# Algebraic complements in vector space of functions without the axiom of choice

The axiom of choice is equivalent to the statement that every subspace $U$ of every vector space $V$ has an algebraic complement, i.e. another subspace $W$ that has a trivial intersection with the former subspace ($U\cap W=\{0\}$) and their direct sum gives the whole vector space ($U\oplus W=V$). It is also equivalent to the statement that every vector space has a basis.

However, in the simple case of the vector space $V$ (over field $\mathbb R$) of all functions from a given set S to the real line $\mathbb R$, does every subspace have a direct complement? For example, it is easy to find a basis without the axiom of choice: $\{s\mapsto(\text{1 if$s=t$, otherwise 0})\;:\;t\in S\}$. Is it also easy to complement any subspace $U$ of $V$ without the axiom of choice? If not, what conditions on $U$ (e.g. finite dimensional subspace) make it possible to complement it without the use of the axiom of choice?

• That's not a basis: how do you express functions that are non-zero at infinitely many points? – Zhen Lin Sep 11 '13 at 8:36

If you take a look at the proof that the existence of a complement implies the axiom of choice then by a careful proof analysis one can construct a counterexample that is actually in a space which has a basis.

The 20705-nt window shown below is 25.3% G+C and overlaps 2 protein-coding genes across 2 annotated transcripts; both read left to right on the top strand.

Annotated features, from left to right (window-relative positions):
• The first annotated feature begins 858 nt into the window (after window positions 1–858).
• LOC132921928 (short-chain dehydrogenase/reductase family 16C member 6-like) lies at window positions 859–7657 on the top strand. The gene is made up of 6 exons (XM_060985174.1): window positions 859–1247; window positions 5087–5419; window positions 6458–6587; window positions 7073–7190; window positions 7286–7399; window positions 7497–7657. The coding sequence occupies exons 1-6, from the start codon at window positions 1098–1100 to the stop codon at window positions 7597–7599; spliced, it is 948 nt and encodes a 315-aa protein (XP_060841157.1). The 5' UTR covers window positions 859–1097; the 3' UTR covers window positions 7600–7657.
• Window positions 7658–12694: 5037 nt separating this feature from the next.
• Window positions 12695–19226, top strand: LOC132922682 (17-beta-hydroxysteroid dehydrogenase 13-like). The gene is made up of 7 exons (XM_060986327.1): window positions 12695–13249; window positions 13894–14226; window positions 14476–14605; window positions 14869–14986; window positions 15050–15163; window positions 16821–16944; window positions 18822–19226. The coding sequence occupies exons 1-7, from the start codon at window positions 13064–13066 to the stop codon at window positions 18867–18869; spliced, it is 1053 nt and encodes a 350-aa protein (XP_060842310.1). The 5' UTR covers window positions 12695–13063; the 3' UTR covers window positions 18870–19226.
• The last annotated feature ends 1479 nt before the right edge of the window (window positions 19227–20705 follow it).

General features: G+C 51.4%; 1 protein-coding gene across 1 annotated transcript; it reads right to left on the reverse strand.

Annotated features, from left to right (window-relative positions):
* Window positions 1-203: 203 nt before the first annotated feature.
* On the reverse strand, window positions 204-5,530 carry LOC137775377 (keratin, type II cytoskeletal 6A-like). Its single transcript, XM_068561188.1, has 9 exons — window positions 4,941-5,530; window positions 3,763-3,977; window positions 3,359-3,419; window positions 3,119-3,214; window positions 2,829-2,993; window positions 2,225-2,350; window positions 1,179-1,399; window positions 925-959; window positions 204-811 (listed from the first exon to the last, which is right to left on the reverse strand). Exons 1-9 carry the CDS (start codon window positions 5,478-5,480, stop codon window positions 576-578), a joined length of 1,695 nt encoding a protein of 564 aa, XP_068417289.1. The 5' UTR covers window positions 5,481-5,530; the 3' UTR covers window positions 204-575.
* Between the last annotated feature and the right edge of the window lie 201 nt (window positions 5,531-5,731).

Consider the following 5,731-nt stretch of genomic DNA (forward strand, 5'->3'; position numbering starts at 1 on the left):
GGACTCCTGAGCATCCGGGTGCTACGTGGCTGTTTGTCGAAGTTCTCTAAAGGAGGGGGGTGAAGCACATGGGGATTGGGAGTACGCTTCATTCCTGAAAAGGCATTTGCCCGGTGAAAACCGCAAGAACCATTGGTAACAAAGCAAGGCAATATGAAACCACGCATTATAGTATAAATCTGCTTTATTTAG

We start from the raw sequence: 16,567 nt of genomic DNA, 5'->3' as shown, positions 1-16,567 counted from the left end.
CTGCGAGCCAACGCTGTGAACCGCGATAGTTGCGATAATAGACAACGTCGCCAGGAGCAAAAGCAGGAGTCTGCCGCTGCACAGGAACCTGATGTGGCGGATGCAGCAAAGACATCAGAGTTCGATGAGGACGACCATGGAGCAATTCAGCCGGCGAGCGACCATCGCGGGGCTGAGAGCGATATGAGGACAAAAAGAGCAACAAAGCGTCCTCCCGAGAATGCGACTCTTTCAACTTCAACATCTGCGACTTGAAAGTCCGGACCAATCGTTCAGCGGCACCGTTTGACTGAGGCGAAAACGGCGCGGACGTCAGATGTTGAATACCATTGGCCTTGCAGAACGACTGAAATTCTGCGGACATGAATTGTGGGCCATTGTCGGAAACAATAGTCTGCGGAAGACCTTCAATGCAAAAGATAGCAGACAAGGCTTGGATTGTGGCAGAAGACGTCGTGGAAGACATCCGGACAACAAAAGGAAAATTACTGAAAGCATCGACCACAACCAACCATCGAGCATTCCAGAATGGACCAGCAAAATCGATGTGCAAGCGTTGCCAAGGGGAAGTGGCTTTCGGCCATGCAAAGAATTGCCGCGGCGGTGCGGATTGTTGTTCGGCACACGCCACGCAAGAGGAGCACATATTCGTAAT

The proof of the algebraic principle goes through proving that the axiom of multiple choice holds, rather than the axiom of choice. The two are equivalent over $\sf ZF$, so it's fine. This version is as follows:

The axiom of multiple choice. Let $X$ be a family of pairwise disjoint non-empty sets, each having at least two elements. Then there exists a function $f$ whose domain is $X$ such that $f(x)$ is a proper finite subset of $x$, for all $x\in X$.

The proof of the direct complement begins by taking $X$ as above, and defining the following vector space: $$V=\bigoplus_{x\in X}F^{(x)}$$

Where $F^{(x)}$ is just the space of functions with finitely many non-zero values from $x$ into $F$. We also define $F^{(x)}_0$ to be the space $f\in F^{(x)}$ such that $\sum_{u\in x}f(u)=0$.

I will leave it to you to find a basis for this space (hint, $F^{(\bigcup X)}$). Now if we can find a complement to the subspace $W=\bigoplus_{x\in X}F^{(x)}_0$ then we can construct a function $f$ as above.

Begin now with a model where the axiom of choice fails, then the axiom of multiple choice fails, and we can find such $X$ where the vector space $V$ has a basis but $W$ doesn't have a direct complement.